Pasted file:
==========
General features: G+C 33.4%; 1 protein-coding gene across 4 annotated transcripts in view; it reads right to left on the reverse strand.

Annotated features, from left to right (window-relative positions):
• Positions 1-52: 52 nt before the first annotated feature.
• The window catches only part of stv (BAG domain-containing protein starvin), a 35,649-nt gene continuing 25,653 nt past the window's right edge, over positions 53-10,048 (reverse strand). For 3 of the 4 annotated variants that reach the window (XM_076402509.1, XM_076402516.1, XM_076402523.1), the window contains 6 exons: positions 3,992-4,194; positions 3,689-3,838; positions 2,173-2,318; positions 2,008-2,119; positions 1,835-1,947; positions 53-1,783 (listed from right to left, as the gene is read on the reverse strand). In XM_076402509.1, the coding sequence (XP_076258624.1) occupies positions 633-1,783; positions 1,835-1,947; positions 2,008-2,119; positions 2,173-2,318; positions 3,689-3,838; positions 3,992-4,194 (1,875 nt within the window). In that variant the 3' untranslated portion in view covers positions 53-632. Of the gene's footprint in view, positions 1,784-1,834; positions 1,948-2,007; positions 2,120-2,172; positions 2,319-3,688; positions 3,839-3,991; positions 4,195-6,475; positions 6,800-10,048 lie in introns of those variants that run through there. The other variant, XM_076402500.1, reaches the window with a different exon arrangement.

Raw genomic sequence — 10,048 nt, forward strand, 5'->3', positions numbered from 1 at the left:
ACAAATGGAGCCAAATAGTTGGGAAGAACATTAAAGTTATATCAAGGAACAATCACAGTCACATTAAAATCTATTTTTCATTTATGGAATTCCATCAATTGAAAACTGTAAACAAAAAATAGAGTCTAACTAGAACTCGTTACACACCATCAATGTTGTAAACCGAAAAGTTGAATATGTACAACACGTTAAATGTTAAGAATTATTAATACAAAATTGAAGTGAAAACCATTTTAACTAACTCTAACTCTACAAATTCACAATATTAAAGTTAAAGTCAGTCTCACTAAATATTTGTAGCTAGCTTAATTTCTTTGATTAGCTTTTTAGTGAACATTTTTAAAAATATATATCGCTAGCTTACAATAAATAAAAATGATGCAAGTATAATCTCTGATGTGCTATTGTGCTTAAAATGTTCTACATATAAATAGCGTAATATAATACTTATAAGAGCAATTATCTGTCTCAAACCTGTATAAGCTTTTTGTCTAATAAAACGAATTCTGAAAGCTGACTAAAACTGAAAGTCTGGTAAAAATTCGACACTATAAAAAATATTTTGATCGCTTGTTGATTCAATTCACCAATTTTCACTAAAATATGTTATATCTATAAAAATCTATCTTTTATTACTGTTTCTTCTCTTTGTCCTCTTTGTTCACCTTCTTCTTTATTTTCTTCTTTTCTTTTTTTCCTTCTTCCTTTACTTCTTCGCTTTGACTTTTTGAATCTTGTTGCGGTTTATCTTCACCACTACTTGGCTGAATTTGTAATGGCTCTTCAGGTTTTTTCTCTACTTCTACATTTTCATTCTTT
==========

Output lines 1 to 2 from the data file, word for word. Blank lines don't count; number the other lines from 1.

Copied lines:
General features: G+C 33.4%; 1 protein-coding gene across 4 annotated transcripts in view; it reads right to left on the reverse strand.

Annotated features, from left to right (window-relative positions):